Days after the investigation into the harassment complaint filed by Rashmi Samant at Oxford University concluded, the Indian student feels vindicated and hopeful of better times for fellow Hindu students studying in international universities.
Samant's lawyer, Adhitya Srinivasan, had taken to twitter four days ago to announce the positive end to the investigation that had been going on for a long time now and said "Oxford has finally concluded its investigation into the harassment complaint filed by Ms Rashmi Samant. I am delighted that a decision has been reached, and I am pleased with the outcome of the investigation".
Although precluded from sharing further details, both Samant and her lawyer expressed delight at the outcome. Reacting to the positive outcome after battling the negative and almost six month-long arduous journey of following up with the investigation, Samant's lawyer was all praise for her "her grit and perseverance throughout the process" that was "emotionally wrecking".
Samant's life has come a full circle in the last six months - from being the first Indian woman to become the President of the Oxford University in February this year to having been made the epicentre of a controversy that had her being name-called and tagged as being 'racist', 'transphobic' as well as 'Islamophobic' for coming from what a faculty member called "a bastion of Islamophobic far-right forces".
Samant had given up her post after being cyber-bullied and targeted. The faculty member who had called her Islamophobic said "“…Far-right Desi forces hate White people and Western modernity because they want to reinstate Sanatan Hindu “culture” with its inherent caste-based tortures and the most violent form of patriarchy. Of course, they are always ready to destroy statues of non-Hindutva people, be it Muslims or Christians or liberal Hindus,” in an online post.
An earlier interaction about the ordeal as she narrated it to Swarajya can be found here, where she admitted that she resigned 'to preserve the last bit of her sanity'.
In a recent post titled 'Rose that grew from a crack in the concrete' , Rashmi has summed up her entire six month long ordeal.
At the end of it all she says: "this victory means 'truth will always win', no matter how long it takes or how hard the path is".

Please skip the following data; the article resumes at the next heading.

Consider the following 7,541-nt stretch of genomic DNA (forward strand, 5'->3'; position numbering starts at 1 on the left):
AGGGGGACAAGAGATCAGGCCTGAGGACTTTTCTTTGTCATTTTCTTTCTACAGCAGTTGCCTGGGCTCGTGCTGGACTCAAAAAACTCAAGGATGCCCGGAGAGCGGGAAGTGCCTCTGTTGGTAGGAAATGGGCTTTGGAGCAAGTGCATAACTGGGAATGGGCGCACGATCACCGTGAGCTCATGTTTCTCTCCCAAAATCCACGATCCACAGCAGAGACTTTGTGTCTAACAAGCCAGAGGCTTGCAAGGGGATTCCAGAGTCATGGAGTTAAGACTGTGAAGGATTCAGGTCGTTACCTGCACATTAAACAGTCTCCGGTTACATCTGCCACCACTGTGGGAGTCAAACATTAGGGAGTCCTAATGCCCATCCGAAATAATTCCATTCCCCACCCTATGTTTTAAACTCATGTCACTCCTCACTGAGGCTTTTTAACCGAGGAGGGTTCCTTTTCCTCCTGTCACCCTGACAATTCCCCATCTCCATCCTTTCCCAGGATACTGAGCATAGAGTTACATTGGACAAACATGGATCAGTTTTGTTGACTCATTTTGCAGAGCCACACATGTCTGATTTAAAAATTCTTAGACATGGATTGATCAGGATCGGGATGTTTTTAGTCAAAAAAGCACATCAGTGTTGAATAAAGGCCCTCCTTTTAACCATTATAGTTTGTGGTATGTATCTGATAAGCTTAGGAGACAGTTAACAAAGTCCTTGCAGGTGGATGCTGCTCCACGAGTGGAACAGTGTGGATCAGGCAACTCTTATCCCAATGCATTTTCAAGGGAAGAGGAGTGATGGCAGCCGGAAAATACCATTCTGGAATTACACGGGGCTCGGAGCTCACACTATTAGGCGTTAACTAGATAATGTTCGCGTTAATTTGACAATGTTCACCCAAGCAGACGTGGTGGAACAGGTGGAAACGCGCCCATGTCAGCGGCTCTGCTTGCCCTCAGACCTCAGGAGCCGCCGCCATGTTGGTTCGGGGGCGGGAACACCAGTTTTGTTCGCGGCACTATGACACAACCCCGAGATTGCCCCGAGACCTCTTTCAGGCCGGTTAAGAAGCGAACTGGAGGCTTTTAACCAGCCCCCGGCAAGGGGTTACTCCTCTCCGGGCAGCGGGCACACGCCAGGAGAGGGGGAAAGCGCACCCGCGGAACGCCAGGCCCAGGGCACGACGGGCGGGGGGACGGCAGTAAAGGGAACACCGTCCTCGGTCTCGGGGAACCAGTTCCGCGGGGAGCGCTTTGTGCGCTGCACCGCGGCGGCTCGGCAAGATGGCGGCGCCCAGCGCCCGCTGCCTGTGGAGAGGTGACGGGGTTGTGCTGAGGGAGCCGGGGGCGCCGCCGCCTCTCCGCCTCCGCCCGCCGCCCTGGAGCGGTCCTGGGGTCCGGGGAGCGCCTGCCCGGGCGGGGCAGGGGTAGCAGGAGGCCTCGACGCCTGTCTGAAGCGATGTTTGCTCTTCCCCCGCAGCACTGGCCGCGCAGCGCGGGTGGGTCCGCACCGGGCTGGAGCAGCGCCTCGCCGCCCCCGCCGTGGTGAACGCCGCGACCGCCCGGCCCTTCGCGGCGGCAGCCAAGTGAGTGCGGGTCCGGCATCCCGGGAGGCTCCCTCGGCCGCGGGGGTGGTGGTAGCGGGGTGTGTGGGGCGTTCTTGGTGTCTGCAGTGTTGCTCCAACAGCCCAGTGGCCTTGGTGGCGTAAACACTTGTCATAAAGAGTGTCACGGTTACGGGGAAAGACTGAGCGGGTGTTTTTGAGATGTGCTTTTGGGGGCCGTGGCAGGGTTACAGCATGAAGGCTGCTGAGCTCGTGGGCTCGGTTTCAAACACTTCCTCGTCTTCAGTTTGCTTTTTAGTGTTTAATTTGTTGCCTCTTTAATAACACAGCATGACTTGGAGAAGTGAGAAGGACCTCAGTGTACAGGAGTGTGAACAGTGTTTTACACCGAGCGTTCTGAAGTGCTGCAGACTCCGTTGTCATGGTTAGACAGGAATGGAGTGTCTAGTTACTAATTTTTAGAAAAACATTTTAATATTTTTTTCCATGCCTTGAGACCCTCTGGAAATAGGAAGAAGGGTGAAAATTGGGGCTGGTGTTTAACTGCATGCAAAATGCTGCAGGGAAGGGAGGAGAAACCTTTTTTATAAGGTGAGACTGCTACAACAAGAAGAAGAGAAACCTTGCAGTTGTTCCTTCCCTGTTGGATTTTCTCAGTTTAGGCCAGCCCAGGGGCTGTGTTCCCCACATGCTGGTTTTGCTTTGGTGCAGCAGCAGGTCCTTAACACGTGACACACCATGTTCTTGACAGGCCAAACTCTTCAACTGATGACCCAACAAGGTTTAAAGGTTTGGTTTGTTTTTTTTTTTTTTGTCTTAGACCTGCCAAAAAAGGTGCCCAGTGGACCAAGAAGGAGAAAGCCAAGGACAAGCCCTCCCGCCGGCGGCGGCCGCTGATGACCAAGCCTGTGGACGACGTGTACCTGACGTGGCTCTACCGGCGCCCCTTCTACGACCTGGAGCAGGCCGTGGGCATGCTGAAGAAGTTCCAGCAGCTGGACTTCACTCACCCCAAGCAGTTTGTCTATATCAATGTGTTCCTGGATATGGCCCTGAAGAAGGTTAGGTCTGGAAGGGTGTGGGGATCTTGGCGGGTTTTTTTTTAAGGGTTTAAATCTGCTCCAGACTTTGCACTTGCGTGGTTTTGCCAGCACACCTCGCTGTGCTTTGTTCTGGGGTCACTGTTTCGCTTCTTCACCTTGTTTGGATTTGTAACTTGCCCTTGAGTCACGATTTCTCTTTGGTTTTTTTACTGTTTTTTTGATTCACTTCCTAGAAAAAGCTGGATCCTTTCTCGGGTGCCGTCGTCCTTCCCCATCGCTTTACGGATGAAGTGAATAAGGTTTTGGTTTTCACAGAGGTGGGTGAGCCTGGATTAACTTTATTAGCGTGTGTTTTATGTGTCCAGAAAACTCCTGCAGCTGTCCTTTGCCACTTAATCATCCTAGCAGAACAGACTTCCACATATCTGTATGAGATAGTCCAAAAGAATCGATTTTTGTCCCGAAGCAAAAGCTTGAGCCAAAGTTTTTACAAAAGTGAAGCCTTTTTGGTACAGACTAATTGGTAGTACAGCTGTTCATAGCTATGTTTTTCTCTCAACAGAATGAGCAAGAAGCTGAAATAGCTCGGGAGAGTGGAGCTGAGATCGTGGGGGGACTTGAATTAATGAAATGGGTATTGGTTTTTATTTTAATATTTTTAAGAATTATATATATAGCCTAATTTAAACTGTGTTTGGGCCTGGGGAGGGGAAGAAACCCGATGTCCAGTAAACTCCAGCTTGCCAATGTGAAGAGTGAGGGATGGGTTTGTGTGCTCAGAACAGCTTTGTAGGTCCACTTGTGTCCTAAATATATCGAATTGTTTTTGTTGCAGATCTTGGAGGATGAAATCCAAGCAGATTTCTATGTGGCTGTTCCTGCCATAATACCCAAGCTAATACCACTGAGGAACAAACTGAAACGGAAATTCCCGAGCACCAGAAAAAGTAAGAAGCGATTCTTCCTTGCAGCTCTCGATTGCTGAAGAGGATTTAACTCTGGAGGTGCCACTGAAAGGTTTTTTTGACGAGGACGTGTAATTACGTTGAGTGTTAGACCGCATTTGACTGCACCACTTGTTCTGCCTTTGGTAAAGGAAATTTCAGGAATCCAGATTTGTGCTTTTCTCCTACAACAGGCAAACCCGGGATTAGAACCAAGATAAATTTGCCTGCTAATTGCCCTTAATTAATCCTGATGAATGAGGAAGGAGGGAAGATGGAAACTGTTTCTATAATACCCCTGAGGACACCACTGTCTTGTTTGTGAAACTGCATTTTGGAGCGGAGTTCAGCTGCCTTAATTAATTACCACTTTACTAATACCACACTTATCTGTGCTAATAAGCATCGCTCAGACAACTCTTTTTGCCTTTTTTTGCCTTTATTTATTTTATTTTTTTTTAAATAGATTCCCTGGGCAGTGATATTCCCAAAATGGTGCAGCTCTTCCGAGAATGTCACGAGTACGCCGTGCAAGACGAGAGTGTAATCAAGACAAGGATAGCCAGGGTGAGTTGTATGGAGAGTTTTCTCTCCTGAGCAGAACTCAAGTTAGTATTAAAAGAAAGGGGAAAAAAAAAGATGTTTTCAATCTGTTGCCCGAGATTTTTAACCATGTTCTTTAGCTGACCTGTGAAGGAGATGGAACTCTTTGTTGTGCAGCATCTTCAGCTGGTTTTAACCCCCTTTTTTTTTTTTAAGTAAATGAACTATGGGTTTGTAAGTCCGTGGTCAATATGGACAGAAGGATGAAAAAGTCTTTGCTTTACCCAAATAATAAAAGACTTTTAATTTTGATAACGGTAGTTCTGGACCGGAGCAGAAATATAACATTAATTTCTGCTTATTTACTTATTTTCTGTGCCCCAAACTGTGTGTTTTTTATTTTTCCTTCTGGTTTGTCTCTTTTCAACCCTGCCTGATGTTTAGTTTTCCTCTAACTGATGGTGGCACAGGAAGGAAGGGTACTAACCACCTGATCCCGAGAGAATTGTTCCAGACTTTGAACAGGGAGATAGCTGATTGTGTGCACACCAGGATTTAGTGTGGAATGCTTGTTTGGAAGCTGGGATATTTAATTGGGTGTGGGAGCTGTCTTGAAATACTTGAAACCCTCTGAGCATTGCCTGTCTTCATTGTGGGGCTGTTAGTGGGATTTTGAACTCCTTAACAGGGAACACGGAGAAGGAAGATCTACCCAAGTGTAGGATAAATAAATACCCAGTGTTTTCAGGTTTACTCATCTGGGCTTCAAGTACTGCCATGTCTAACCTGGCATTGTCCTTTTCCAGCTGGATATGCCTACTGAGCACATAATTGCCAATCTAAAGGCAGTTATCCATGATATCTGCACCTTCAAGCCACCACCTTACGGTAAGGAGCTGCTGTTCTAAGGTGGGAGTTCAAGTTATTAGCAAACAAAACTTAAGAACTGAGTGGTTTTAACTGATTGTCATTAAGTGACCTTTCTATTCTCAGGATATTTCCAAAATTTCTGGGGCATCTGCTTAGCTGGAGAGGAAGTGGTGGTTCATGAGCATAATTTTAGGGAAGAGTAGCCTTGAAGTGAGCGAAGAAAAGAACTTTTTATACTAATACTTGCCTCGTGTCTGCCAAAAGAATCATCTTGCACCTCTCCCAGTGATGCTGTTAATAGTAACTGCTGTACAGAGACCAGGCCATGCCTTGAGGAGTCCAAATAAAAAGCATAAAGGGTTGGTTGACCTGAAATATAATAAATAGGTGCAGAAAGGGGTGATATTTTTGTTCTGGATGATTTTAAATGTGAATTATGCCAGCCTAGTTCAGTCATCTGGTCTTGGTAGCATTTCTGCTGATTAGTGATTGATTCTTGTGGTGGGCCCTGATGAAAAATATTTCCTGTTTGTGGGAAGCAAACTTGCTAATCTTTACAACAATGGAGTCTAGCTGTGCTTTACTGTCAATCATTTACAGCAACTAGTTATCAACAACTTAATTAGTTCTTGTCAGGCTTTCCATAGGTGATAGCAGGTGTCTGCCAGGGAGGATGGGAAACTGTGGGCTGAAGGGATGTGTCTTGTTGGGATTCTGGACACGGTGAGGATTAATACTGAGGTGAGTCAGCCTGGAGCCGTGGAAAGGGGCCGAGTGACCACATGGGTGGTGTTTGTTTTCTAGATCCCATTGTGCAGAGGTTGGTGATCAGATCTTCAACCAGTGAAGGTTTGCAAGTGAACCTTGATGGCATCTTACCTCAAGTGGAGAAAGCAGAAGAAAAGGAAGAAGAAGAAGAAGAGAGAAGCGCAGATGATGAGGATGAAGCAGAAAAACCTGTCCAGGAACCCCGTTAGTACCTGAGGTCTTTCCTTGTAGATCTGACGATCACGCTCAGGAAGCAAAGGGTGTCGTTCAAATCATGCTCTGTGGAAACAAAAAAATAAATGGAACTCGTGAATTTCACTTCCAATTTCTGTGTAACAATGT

Samant, who hails from Udupi in coastal Karnataka is thankful though that the community stood by her in this battle. "I thank my parents and the wider community, especially the people of Dakshina Kannada who rallied through and through," she says, adding that the investigation entails a 'rightful closure to the entire saga'.
She also chose to share a recent picture of her parents, whose picture from an old post on Facebook, with the Ram Mandir 'badge', was used by those who targeted her, to point out to her 'communal' background.
"We are very happy with what the letter says (though we cant share it) and what it means for our community" says Samant as she signs off, adding that this is also an assurance that 'this will not happen to another Hindu student'.
Harsha is an Associate Editor at Swarajya. She tweets @bhatinmaai.
An appeal from Swarajya
At Swarajya, we rely on our readers' support through subscriptions to sustain our media platform. Unlike larger conglomerates, we are unable to relentlessly chase advertising money — our model is largely built on your patronage.
Your support has never been more crucial. We work tirelessly to deliver 10-15 high-quality articles daily, ensuring you receive insightful content from 7 AM to 10 PM.
If you believe India's story has to be articulated in a way it has never been done before without shrugging it off, become a patron (or) subscribe now for ₹̶2̶4̶0̶0̶ ₹1999 and get 12 print issues, unlimited digital access for 1 year, a special India that is Bharat T-shirt (Offer ends soon).
We are counting on you!